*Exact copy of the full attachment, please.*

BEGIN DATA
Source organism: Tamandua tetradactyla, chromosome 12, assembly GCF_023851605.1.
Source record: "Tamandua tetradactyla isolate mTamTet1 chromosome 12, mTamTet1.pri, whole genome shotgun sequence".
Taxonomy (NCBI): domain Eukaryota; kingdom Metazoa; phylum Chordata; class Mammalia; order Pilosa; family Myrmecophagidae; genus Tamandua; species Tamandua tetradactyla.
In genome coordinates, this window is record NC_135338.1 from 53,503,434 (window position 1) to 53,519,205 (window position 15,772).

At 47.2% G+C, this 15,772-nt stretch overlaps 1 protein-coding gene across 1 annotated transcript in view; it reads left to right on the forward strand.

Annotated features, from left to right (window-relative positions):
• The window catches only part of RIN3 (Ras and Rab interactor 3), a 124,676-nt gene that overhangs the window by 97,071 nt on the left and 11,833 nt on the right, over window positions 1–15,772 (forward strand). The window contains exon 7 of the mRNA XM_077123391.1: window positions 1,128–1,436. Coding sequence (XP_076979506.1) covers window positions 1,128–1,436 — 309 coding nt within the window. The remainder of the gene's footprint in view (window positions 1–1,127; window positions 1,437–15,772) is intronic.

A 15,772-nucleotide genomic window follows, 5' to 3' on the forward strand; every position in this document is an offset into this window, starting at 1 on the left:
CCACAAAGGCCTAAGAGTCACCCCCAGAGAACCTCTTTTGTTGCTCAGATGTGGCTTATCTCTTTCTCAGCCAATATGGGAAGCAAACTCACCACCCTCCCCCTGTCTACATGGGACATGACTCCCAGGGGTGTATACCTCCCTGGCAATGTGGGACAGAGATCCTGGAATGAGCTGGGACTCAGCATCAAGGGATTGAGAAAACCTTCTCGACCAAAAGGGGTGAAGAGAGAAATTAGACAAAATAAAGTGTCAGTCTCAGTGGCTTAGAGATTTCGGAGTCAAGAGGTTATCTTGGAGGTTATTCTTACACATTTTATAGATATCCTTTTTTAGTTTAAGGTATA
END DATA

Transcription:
Source organism: Tamandua tetradactyla, chromosome 12, assembly GCF_023851605.1.
Source record: "Tamandua tetradactyla isolate mTamTet1 chromosome 12, mTamTet1.pri, whole genome shotgun sequence".
Taxonomy (NCBI): domain Eukaryota; kingdom Metazoa; phylum Chordata; class Mammalia; order Pilosa; family Myrmecophagidae; genus Tamandua; species Tamandua tetradactyla.
In genome coordinates, this window is record NC_135338.1 from 53,503,434 (window position 1) to 53,519,205 (window position 15,772).

At 47.2% G+C, this 15,772-nt stretch overlaps 1 protein-coding gene across 1 annotated transcript in view; it reads left to right on the forward strand.

Annotated features, from left to right (window-relative positions):
• The window catches only part of RIN3 (Ras and Rab interactor 3), a 124,676-nt gene that overhangs the window by 97,071 nt on the left and 11,833 nt on the right, over window positions 1–15,772 (forward strand). The window contains exon 7 of the mRNA XM_077123391.1: window positions 1,128–1,436. Coding sequence (XP_076979506.1) covers window positions 1,128–1,436 — 309 coding nt within the window. The remainder of the gene's footprint in view (window positions 1–1,127; window positions 1,437–15,772) is intronic.

A 15,772-nucleotide genomic window follows, 5' to 3' on the forward strand; every position in this document is an offset into this window, starting at 1 on the left:
CCACAAAGGCCTAAGAGTCACCCCCAGAGAACCTCTTTTGTTGCTCAGATGTGGCTTATCTCTTTCTCAGCCAATATGGGAAGCAAACTCACCACCCTCCCCCTGTCTACATGGGACATGACTCCCAGGGGTGTATACCTCCCTGGCAATGTGGGACAGAGATCCTGGAATGAGCTGGGACTCAGCATCAAGGGATTGAGAAAACCTTCTCGACCAAAAGGGGTGAAGAGAGAAATTAGACAAAATAAAGTGTCAGTCTCAGTGGCTTAGAGATTTCGGAGTCAAGAGGTTATCTTGGAGGTTATTCTTACACATTTTATAGATATCCTTTTTTAGTTTAAGGTATA